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Weak Ties Theory


Explanations > Theories > Weak Ties Theory

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We have both friends and acquaintances. Our friends are often a part of a close-knit group who largely know one another. Our acquaintances are far less likely to know one another.

In terms of connection with general society and staying in touch with what is going on in the wider world, the weak ties with our acquaintances are paradoxically much more important than the inwardly-focused conversations with our closer friends. Indeed, the information we discuss with our friends often comes from wider sources.

In the familiarity of strong ties we use simple restricted codes, where much is implicit and taken for granted. In communicating through the weak ties, we need more explicit elaborated codes for meaning to be fully communicated. When elaborating, we have more scope for creativity and the thought that it stimulates makes innovation more likely.

The more weak ties we have, the more connected to the world we are and are more likely to receive important information about ideas, threats and opportunities in time to respond to them.

Societies and social systems that have more weak ties are more likely to be dynamic and innovative. If the system is mostly made up of strong ties, then it will be fragmented and uncoordinated.

Some weak ties are better than others. Weak ties to friends of your friends are not as useful as weak ties elsewhere as the information and further connections are likely to be similar to those of your friends. Weak ties that join separate social groups are called bridges.

You can also find absent ties, where you might expect a tie but it does not exist, for example in a group of friends where two people are still distant from one another.

As there are usually more people in lower classes, they have greater choice of friends and greater chance of finding similar 'people like me' and so compensate by having more strong ties. Economic uncertainty also leads to the search for contingencies and poorer people invest far more in building multiple strong ties who will directly help them if they are in difficulty. However this may serve to anchor their status further and reduce the chance of upward social mobility.

Upper class people are more relaxed about weak ties and so tend to have more. However, they have to resort to expensive clubs and other filtering mechanisms to find 'people like them' with whom they can build stronger ties.

The modern approach to business networking is based on the principle of weak ties: having a wide range of acquaintances can be far more helpful than having just a few good friends. Weak ties are also useful for activists who need to mobilize large protest or action groups.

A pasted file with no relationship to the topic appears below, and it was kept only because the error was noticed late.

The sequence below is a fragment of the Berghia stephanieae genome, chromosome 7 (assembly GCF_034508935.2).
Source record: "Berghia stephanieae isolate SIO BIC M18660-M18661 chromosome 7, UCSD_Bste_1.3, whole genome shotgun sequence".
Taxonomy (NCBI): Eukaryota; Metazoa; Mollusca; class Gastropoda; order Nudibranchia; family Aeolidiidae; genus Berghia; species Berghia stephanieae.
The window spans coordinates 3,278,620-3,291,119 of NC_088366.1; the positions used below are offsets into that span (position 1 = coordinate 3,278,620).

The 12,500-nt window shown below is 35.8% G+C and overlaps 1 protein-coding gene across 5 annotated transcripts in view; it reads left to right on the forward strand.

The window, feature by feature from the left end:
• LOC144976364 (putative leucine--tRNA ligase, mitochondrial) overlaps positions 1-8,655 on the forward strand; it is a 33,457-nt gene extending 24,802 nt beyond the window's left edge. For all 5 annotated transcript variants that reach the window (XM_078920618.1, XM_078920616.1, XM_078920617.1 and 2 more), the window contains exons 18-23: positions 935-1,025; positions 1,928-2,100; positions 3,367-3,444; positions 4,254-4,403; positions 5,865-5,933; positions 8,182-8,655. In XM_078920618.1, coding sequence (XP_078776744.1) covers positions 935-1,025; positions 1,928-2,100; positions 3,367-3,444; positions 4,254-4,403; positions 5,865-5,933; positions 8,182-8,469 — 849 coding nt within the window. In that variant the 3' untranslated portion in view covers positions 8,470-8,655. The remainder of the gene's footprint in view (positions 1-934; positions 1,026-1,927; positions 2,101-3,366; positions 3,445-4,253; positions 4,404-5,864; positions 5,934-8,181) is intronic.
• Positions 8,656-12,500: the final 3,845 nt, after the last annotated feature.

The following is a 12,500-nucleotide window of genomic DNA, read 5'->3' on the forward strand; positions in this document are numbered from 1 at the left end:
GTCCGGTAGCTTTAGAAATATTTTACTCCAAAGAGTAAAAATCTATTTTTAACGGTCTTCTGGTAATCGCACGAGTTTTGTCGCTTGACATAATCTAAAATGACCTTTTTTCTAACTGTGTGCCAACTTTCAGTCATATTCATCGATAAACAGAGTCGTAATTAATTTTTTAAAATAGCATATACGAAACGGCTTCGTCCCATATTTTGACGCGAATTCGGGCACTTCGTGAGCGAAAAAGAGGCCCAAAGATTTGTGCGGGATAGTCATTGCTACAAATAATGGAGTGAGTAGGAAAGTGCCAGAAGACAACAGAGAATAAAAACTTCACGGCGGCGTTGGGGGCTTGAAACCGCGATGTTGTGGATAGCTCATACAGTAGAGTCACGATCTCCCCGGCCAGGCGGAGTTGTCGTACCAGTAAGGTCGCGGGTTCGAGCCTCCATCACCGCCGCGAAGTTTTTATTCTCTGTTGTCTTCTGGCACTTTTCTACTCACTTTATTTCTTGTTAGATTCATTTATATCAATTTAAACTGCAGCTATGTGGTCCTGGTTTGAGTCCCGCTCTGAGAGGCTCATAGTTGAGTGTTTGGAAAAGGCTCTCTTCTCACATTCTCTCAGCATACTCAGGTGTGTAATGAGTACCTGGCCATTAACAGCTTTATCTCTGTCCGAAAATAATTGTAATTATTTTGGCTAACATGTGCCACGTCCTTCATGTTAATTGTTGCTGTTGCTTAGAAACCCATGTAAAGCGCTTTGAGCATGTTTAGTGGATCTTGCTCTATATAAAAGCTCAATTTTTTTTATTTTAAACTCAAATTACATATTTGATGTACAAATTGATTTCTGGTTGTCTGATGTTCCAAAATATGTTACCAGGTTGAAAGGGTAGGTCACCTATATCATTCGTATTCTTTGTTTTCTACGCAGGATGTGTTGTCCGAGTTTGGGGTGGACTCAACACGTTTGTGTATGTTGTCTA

Weak ties are the channels of culture and are woven into successful organisations where many know many others on first-name terms. Three types of weak ties that may be found in towns and cities are social (casual friendship), community (eg. neighbors) and profesional (job-related).


Granovetter's original 1973 research into the subject looked at how people find jobs. He discovered that information about jobs that led to employment was more likely to come from the weak ties with acquaintances than from closer friends.

There were several moderators of this finding, for example that this 'weak ties finds jobs' was more common in higher status individuals, and that people who had been out of work for longer were more likely to find jobs via their stronger ties.


I have a wide circle of people I know, including many on the internet I have never met. I hear from one of these about a new communications system. I introduce this at my workplace and get many plaudits for my innovation and ability to be 'at the leading edge'.

So What?

Using it

Balance the comfort of close friends with the stimulation of external connection and exploration. Build a network of people you connect with occasionally. Keep tabs on them and feed them with useful information from time to time. Listen to them and ask for ideas and help with problem-solving.

You can also help change in organizations by encouraging weak ties between groups. One bridge can lead to a lot more harmony. Leaders and innovators in particular can make great use of weak ties.


Watch for casual friends who are becoming somewhat of a drain on you. Back off if the social balance is upset too much.

See also

Social Exchange Theory, Social Contagion, Small World Theory


Granovetter (1973), Granovetter (1983), Milgram (1967)


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